Cork, and therefore Midleton, lie on the 51st parallel.  Or 51 degrees 54 seconds north to be more precise.  This is a similar latitude to the northern parts of London (England) and the town of Gloucester (England), or slightly further south than Amsterdam and Haarlem in the Netherlands!  (And we Irish think of continental Europe as ‘south’!)  On the other side of the Atlantic, the equivalent places are: Saskatoon (Saskatchewan, Canada) and Adak in Alaska!  For your information, Boston, Mass., is located at 42 degrees 21 seconds north – nearly ten degrees further south!  Even Detroit and Chicago are located further south than Ireland!

Yes, we have such balmy weather on 30th November 2014 – how come?  Well, it’s due to the Gulf Stream bringing lovely warm moist air from the Gulf of Mexico (you know, that bit of water south of Texas!).  This keeps Ireland wrapped in a nice warm bath through the winter – so temperatures rarely drop below freezing long enough to give us the type of snowstorm that hit Buffalo NY recently.  Indeed, one snowflake is all it takes to bring the country to a halt!  Okey, I’m exaggerating but you get the picture.

The Gulf Stream is what gives us our forty shades of green – because, when combined with the Jet Stream, it brings a lot of moisture to Ireland (rain – yes it DOES rain in Ireland!).  The Jet Stream wasn’t fully functional here today, due to a ‘blocking high’, that is a high pressure area over Ireland blocking the weather fronts.

Among the benefits of being so far north are the sixteen and a half hours of daylight in June (when it isn’t raining!). Sadly, we pay the price in December with a mere seven hours and fifty five minutes of daylight – why do you think pubs are so popular here?

So, the next time someone tells you that the next parish to the west of Ireland is Boston, you might usefully suggest to them that the next parish to the west is actually in NEWFOUNDLAND!

It’s Ireland, in November, so it’s raining…..whaddya expect?

Rainclouds over St John the Baptist Church Midleton

Rainclouds over St John the Baptist Church, Midleton

A few weeks ago I posted about the joys of a long dry autumn with lovely golden leaves displayed on the trees.  Well, okey, this isn’t New England (or Canada, for that matter!) but it is always lovely and the leaves in many cases are still clinging on for dear life!

But…..it’s Ireland.  In November.  And the weather has changed to its winter mode – rain.  And lots of it.  We were spoiled by an almost rain-free summer and autumn, and now we have to break out the raincoats and galoshes (or wellies!) and brave the elements as we venture outdoors.  The thing about rain in Ireland is that it doesn’t just fall vertically from the skies – it also falls horizontally, depending on the strength of the wind.  Umbrellas are dangerous things to use here – the wind can gust so suddenly that your umbrella canopy ends up looking like a rag draped over a telephone cable!

To make matters worse, the falling leaves were not cleared away by the local authorities so the rainwater drainage systems are blocked by packed leaf litter.  Mind you, that never surprises me – our rainwater drainage systems are either Victorian or are still built according to Victorian designs.  Clearly Civil Engineering education in Ireland hasn’t caught up with the twentieth century – let alone the twenty-first!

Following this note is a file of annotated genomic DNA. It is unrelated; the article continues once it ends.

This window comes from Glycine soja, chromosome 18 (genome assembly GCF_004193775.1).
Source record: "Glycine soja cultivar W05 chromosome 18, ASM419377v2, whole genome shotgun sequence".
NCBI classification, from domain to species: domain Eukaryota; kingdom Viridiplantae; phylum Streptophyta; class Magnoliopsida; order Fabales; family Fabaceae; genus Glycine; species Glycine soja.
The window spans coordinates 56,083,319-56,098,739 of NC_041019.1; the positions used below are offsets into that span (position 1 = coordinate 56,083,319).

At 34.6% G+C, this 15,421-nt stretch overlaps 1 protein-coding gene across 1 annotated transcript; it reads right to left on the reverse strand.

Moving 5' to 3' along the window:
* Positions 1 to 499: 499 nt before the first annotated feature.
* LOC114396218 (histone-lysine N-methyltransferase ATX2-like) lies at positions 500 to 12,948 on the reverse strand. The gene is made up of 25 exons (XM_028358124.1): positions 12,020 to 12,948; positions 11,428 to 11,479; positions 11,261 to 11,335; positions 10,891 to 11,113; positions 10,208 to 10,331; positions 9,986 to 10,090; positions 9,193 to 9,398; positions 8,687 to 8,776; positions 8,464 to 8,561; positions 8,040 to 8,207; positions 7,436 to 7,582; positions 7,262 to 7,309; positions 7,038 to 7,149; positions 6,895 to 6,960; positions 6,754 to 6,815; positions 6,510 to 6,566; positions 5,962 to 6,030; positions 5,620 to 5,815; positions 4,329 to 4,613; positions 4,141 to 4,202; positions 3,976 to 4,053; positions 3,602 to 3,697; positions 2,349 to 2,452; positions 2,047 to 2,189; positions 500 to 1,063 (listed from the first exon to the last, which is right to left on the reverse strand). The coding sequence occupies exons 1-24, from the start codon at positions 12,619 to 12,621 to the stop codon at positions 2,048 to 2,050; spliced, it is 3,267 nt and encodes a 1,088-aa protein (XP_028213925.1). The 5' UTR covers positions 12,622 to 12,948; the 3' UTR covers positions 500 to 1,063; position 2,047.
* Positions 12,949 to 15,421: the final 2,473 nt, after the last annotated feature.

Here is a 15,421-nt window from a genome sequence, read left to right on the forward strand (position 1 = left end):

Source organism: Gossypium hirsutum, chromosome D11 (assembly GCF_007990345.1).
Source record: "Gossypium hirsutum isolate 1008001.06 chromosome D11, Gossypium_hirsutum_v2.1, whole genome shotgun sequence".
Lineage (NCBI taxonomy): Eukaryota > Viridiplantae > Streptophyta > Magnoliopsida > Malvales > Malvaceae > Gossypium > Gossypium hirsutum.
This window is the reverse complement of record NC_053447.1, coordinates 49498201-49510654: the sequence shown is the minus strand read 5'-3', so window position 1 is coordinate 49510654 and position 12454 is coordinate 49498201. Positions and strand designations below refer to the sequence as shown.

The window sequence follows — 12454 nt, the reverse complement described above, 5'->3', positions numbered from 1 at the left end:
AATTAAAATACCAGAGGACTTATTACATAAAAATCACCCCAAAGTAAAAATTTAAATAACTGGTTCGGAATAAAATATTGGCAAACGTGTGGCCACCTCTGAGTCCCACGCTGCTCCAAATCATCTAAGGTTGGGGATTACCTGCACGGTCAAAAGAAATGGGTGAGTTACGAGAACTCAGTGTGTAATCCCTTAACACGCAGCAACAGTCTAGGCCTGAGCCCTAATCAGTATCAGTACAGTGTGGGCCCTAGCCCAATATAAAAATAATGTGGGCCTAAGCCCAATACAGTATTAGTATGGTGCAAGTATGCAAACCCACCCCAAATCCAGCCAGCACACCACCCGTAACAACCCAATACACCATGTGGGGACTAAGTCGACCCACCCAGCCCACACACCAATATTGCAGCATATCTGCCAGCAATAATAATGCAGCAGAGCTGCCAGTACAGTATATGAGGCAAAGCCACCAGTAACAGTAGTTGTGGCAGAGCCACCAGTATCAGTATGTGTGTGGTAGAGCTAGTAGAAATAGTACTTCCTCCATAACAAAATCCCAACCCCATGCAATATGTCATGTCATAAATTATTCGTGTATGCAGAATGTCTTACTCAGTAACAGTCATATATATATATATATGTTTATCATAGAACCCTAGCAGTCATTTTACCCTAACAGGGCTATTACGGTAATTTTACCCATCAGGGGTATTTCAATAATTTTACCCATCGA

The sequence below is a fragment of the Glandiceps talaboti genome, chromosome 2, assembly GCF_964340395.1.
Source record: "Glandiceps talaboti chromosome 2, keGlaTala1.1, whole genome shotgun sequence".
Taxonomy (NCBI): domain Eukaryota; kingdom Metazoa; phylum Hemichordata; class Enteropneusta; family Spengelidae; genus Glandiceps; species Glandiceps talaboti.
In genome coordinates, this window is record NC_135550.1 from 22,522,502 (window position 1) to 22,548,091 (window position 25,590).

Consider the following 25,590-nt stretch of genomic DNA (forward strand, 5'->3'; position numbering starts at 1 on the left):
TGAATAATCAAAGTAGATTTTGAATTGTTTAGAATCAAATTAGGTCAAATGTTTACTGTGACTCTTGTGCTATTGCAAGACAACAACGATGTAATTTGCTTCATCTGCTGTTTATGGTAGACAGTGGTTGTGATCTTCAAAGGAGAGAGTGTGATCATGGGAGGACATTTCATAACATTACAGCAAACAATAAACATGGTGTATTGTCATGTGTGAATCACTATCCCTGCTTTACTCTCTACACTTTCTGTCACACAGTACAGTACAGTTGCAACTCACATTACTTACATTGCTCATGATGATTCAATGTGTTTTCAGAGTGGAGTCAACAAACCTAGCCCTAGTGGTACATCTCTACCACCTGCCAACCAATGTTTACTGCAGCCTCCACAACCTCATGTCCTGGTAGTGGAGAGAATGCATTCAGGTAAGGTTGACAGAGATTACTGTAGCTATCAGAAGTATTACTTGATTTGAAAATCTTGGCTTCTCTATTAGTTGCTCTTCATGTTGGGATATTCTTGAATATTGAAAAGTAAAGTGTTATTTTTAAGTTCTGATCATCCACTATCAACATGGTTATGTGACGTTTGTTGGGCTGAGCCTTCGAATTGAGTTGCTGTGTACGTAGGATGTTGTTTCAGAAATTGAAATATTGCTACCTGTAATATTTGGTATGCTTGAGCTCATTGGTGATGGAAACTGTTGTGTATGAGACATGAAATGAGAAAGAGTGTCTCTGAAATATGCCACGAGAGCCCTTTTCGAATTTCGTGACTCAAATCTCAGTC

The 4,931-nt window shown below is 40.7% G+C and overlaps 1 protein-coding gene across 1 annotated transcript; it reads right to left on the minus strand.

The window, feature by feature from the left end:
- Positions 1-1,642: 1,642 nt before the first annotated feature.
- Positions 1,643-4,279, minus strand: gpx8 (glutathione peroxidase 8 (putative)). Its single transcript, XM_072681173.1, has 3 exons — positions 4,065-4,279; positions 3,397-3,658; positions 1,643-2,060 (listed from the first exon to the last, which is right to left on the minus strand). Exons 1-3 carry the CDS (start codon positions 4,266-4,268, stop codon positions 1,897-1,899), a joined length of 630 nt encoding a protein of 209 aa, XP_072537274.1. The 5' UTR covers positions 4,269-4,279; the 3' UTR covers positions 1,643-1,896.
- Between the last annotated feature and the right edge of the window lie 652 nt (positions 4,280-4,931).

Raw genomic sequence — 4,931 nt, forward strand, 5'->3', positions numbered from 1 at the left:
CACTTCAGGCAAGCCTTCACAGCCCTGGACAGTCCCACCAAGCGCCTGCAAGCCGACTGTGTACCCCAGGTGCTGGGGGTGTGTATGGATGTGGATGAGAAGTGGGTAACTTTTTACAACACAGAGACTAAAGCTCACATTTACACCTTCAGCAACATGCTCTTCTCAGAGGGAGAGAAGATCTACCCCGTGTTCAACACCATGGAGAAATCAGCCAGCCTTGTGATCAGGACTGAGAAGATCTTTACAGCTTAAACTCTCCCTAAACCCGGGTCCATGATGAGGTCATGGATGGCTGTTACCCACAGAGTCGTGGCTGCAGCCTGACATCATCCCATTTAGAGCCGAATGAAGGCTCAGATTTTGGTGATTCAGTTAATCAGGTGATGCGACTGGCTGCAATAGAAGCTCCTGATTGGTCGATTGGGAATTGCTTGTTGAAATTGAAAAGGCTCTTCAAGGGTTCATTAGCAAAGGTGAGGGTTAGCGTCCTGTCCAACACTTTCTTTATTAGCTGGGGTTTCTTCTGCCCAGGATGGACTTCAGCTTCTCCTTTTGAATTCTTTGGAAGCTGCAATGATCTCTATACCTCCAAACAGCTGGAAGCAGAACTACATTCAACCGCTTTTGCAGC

I admit I have often concluded that the first thing Irish civil engineering students learn in class is ‘It’s Ireland, and it rains here, so there’s nothing we can do about it!’  Er, learning to drain off excessive rainwater would be a nice start!  Flooding affected an arc from Dungarvan in County Waterford to Dundalk in County Louth.  In County Cork we found the main Dublin-Cork motorway was flooded despite the special surface texture designed to absorb rainwater and percolate it into drains!

To make matters worse, on my trip to Limerick on Thursday 13th November I could see that many fields had standing water in them, suggesting that the ground was thoroughly saturated.  This could lead to further trouble for farmers if there is no letup in the rain – remember, Irish farmers leave their livestock outdoors all winter, simply because it is usually mild enough to do so!  Other northern European and North American farmers find this a difficult concept, given that they are usually obliged to house livestock indoors during the cold winter weather.  If the rain continues, our cattle and sheep will have to be moved to higher well-drained ground to avoid flooding.  They will then require a lot of fodder at a very early stage of the winter.  The good news, the hay and silage crops were excellent this year – a far cry from the situation in the spring when we had to import feed from France!

On 20th September 2000, the Irish singer Enya released her new hit song called A Day Without Rain.  The song was released on the same day that Belmullet in County Mayo recorded over two hundred continuous days of rain! Something tells me that Enya’s song became the unofficial anthem of Belmullet!  I fear it may become the anthem for Irish people this November!